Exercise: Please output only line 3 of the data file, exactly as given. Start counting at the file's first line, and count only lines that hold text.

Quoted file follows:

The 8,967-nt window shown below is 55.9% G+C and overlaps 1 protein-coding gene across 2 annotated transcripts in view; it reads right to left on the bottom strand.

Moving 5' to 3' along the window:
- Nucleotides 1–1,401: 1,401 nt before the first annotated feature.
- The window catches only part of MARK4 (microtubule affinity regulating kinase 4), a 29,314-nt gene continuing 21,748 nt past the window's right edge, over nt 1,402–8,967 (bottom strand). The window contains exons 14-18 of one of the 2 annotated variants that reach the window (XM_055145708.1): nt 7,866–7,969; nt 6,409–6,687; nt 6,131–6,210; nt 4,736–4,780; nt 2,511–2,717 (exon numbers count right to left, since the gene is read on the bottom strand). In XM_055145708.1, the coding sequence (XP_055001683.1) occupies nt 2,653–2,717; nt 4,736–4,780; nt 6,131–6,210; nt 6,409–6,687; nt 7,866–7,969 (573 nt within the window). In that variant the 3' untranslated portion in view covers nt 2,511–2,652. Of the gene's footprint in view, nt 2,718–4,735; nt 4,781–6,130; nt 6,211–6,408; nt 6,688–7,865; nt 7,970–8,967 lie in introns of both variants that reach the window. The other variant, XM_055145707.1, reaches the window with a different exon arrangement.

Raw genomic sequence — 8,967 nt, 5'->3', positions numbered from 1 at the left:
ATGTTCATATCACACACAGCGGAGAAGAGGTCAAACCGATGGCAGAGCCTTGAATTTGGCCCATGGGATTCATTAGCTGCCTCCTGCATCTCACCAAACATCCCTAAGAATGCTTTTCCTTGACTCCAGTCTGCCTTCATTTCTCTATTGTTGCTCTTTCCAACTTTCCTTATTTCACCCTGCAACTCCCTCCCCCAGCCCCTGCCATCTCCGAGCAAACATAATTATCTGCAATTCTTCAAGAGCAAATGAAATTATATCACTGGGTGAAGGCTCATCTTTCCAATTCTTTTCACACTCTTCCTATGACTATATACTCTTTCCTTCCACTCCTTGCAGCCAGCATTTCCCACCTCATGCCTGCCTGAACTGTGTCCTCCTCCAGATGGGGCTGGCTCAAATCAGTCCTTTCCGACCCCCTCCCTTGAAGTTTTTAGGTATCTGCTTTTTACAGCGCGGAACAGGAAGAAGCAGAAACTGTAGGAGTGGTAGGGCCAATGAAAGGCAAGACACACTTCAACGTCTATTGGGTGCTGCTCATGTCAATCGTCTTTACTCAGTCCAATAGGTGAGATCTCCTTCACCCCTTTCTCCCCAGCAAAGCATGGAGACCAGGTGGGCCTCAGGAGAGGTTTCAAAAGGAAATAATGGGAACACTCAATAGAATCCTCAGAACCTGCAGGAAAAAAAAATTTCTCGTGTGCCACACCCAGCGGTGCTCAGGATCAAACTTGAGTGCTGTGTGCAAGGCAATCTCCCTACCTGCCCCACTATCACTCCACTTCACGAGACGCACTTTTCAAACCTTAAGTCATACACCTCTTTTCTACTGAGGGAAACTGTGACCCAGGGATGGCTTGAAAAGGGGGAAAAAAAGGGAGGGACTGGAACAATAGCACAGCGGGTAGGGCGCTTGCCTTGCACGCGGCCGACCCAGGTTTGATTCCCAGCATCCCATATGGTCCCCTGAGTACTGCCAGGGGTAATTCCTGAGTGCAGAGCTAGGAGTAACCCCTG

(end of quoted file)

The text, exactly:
- Nucleotides 1–1,401: 1,401 nt before the first annotated feature.